Saturday, February 12, 2022

Fremont Dinosaurs

 


2/12/22 Topiary dinosaurs near the Fremont Cut


Today dawned with a cloudless sky that was forecast to remain all day. Thinking about where I wanted to sketch on this rare, sunny day, Fremont came to mind. The last time I had sketched in the Center of the Universe was during a cloudy June USk outing back in 2019. I was well overdue for a sketch visit.

Miraculously this afternoon in that busy neighborhood, I found a parking spot not too far from the famous topiary dinosaurs. I had sketched them previously back in 2014 from the other side of Canal Street so that I could see both the mama and her baby. This time I stood in Google’s empty parking lot, where I could see most of the baby and its mama’s long neck and body. Walkers, runners and bike riders went by in a constant stream on the Burke-Gilman Trail alongside the Fremont Cut. I sensed that everyone was rejoicing a sunny weekend afternoon in February.

Although my weather app said it was 55 degrees, the harsh wind from the Lake Washington Ship Canal made it feel a lot colder to me. Still, it was wonderful to sketch under a clear blue sky that made me optimistic: Could spring be around the corner?

Tuesday, February 8, 2022

Another dragon

I just learned today that the suburb where I live has four dragons.  Well, according to this article there are three but last year I found a fourth in a home owner's yard.  There is the Roof top Dragon in town center.  There is a second, well, chronologically, the first, high in the lobby of Wizards of the Coast.  I saw her during an event in 2002 but have never gotten back into the building to sketch. And now I discovered one in the fairly new development at "Southport" on Lake Washington.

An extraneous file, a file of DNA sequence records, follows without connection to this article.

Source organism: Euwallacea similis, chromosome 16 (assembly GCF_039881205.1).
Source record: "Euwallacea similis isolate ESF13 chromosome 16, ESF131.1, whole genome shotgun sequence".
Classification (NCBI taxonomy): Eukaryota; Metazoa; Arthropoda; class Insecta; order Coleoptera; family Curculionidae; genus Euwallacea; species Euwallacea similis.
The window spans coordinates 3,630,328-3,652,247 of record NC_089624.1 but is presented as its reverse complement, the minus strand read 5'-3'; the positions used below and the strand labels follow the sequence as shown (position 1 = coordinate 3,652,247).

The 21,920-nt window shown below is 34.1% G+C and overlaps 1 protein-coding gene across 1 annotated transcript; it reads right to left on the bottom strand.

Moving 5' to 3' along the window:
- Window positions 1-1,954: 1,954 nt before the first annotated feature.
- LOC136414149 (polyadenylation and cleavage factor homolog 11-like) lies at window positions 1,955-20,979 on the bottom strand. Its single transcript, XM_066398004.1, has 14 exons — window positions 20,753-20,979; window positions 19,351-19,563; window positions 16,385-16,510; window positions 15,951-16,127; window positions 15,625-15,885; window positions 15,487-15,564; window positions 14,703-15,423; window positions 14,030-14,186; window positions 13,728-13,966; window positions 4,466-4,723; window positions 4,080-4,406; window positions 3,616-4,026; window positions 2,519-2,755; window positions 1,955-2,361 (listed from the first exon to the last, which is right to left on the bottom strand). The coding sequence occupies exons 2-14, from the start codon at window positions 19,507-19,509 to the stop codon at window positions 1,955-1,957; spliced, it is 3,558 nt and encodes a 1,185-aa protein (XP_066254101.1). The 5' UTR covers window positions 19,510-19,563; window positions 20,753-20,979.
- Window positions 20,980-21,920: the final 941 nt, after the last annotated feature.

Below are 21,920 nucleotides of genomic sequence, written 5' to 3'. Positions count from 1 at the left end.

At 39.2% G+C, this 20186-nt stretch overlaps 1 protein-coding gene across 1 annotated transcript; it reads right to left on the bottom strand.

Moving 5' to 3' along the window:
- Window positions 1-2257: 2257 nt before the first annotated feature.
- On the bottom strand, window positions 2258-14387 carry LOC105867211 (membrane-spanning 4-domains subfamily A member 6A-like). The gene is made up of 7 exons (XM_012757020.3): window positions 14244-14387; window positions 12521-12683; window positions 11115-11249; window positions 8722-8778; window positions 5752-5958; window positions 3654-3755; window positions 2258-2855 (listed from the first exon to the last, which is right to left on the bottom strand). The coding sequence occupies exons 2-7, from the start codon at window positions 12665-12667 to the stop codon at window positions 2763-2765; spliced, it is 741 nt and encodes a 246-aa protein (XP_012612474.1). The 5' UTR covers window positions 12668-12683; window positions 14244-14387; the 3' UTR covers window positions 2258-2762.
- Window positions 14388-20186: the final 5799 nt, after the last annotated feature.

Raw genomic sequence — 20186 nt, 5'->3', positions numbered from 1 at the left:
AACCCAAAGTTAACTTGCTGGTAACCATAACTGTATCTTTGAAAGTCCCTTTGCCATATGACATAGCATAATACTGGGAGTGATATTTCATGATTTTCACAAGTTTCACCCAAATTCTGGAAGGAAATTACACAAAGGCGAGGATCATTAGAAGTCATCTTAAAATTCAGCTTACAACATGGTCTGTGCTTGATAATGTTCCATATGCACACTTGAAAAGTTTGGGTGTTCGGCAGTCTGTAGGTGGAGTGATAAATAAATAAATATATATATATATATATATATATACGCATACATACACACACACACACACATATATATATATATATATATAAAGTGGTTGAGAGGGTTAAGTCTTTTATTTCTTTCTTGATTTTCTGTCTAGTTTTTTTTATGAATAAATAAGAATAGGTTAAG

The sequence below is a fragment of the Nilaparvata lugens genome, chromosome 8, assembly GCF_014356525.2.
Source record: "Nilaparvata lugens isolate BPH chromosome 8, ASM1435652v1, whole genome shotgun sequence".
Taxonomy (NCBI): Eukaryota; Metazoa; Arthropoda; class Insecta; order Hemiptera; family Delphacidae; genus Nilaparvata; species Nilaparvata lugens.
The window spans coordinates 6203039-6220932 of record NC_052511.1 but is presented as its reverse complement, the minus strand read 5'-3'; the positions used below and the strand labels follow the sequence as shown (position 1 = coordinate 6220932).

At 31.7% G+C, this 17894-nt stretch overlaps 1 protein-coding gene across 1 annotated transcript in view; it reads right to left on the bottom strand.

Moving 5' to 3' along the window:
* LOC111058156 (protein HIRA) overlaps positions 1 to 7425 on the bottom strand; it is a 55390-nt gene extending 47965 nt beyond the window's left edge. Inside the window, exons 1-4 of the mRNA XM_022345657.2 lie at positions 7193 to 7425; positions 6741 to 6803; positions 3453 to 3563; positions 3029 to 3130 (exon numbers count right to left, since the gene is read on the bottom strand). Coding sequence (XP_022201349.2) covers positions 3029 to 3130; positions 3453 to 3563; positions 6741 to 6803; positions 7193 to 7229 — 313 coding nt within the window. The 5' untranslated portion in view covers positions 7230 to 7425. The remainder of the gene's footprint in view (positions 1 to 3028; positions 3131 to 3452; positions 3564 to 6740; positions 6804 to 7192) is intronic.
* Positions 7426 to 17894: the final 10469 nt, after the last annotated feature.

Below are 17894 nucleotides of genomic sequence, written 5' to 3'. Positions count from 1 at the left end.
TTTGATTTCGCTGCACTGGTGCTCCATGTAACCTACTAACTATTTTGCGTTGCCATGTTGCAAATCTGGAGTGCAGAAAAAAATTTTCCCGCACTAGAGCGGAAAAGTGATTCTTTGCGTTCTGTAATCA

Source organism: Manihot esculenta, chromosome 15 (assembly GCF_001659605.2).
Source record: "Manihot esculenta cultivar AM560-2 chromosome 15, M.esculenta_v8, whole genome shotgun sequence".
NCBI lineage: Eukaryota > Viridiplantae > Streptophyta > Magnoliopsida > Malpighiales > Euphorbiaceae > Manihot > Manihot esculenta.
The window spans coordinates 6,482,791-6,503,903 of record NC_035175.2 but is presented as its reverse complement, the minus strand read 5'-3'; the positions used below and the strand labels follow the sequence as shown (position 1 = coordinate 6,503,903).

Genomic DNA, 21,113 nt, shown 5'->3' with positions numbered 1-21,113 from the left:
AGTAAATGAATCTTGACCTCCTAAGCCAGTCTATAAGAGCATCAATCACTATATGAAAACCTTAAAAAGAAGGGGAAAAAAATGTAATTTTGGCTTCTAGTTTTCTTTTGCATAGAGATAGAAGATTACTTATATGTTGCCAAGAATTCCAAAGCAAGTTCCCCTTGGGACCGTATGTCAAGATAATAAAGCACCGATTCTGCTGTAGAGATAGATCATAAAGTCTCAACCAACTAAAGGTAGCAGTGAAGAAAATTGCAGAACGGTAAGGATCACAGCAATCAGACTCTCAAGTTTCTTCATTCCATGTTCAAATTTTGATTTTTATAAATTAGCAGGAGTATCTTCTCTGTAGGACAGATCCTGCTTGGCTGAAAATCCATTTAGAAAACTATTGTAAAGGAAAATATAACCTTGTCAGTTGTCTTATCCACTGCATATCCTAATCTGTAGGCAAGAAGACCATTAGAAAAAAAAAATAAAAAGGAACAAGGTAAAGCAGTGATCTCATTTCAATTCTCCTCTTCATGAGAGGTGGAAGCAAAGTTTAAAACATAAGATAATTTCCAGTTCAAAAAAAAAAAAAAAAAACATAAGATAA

This is Brienne.




Monday, January 17, 2022

Back to Sketching!


 

It has been a long time since I last posted anything on any blog.  Instagram is easier when you are short on time.  So I haven't done much here or on my own blog.  

Now that I am retired from teaching at the UW and slowly moving into retirement from my other work,  I should have more time to post my sketches.  This is my basement office at least one side of it.  I was working on a nice little pocket sketchbook made by Wiltfried Pathius from the Netherlands.  This has light brown paper so adding whites is a great way to make certain things pop in a sketch.  I think I will dedicate this sketch book to sketches of my house.  I will draw the other view looking in the opposite direction next.  

This was done Sunday for our Zoom meet up.  Nice to see so many people show up even on zoom! Happy New Year and a good start to 2022!